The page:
What makes the festival such a success?
The secret of Eurosonic Noorderslag
It started in 1996 with just nineteen performances and has since grown into a four-day festival with no fewer than four hundred bands, four thousand behind-the-scenes professionals, and forty thousand visitors. Eurosonic Noorderslag (ESNS) is one of the most successful European music festivals, but until now, no one had tried to find out why.
‘Sometimes we miss things because they’re so small, and sometimes because they’re so big’, says Rob Ahlers, laughing. He used to be a musician and a music teacher, but four years ago he was looking for a new challenge and decided to become an academic. On March 1, he received his PhD for his research into the success of ESNS.
‘The power of ESNS is in how multi-faceted it is’, says Ahlers. The festival isn’t just a springboard for artists, but also a great networking opportunity for the European music industry. ‘International collaboration isn’t just about coal and steel anymore; the cultural sector has become an important player.’
The Groningen festival plays a facilitating role in this, he says. ‘And let’s not forget the festival’s visitors. ESNS introduces new talent to a wide audience.’
The festival wants to counter the dominance of the American music industry, Ahlers explains. But it started out much smaller: as a music contest between Dutch and Belgian bands. Northern bands felt they were being overlooked here, which led to the creation of Noorderslag.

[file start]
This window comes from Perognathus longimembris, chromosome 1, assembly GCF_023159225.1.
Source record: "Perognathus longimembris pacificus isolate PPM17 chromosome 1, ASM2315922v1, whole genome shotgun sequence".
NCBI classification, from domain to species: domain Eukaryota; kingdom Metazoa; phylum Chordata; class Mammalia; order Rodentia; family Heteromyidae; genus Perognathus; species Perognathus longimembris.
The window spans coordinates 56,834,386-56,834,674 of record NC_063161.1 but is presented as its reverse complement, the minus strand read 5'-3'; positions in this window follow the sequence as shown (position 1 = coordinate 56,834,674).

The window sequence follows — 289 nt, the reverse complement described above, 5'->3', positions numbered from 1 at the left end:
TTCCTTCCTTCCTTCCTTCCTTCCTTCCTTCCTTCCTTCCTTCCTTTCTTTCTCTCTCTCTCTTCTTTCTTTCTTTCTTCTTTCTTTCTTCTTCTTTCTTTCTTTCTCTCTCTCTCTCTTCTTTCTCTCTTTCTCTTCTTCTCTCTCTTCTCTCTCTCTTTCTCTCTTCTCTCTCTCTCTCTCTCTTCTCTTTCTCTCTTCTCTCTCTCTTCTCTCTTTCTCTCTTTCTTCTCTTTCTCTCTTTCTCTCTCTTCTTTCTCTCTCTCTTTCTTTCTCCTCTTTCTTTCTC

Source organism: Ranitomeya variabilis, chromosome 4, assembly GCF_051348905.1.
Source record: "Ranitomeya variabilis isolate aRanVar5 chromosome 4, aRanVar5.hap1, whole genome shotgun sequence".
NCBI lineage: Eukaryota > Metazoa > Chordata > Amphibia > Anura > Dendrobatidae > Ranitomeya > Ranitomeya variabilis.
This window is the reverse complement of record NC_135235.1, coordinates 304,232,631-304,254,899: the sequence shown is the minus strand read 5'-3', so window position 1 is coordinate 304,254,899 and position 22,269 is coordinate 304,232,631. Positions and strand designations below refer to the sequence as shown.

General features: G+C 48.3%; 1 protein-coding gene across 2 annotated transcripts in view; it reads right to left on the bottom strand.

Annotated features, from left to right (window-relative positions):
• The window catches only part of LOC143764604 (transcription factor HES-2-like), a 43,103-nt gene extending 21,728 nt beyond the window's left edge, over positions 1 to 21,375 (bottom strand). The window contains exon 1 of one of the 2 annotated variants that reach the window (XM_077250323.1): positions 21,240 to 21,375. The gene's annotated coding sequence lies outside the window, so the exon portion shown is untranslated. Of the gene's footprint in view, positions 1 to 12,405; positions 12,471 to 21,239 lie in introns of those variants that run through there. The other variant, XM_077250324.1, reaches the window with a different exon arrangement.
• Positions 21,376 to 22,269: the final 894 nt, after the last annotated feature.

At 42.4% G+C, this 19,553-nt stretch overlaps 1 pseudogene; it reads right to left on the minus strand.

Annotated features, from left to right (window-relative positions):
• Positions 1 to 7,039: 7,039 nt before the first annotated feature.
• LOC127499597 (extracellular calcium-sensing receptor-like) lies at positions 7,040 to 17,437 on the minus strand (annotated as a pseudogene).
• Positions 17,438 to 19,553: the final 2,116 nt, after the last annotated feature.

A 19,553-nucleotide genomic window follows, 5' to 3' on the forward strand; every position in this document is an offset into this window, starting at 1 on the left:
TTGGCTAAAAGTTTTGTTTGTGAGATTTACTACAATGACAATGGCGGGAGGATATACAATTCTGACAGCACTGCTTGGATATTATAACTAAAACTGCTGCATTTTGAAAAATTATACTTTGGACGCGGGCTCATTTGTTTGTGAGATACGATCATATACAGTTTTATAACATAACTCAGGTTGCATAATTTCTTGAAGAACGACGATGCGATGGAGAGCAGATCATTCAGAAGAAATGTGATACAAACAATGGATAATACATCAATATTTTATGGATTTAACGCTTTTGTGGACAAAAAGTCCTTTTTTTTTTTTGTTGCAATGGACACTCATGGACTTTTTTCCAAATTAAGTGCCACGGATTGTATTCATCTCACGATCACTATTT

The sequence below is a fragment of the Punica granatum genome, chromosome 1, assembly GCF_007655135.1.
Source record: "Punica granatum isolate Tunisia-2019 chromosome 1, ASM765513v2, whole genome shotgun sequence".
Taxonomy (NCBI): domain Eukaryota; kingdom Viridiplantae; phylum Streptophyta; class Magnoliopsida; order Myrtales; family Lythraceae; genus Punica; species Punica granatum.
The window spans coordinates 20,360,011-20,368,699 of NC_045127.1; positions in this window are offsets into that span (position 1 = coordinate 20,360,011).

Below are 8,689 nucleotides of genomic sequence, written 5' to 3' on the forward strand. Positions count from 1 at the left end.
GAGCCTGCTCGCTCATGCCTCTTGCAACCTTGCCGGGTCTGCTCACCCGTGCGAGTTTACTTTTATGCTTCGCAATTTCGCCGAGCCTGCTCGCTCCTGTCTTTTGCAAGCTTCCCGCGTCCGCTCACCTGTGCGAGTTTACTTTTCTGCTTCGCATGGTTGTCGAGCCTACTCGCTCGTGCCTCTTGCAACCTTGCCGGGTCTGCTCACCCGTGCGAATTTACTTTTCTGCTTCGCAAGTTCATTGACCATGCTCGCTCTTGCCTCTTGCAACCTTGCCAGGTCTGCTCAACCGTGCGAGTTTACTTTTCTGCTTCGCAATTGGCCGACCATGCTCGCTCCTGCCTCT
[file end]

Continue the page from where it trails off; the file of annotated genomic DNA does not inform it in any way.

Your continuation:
These days, the festival has combined the two, providing a stage for both local and European artists. ‘The festival’s strength lies in the fact that it was conceived in Groningen and is still being held here. It’s Groningen heritage’, says Ahlers. ‘The festival would feel very different if it took place in Amsterdam.’
This year’s corona-proof edition was as success, which provides hope in these dark days for the cultural sector, Ahlers says. ‘Seeing things in real life is essential for visitors, but ESNS took the pandemic as an opportunity to develop digitally. The past few years, the festival was at maximum capacity in terms of visitors. This could expand the festival’s reach.’
These days, people are used to meeting online. For many professionals, it was an easy way to meet up after all, Ahlers says. ‘I expect the digital aspect to remain a part of the festival.’
He has complete faith in the future of ESNS. ‘The festival has continued to grow and innovate, which is necessary if you want to keep going. ESNS is an example to other showcase festivals, and bands are always proud to say they’re playing here. As long as the festival keeps reinventing itself, we’ll have a super cool event in our city.’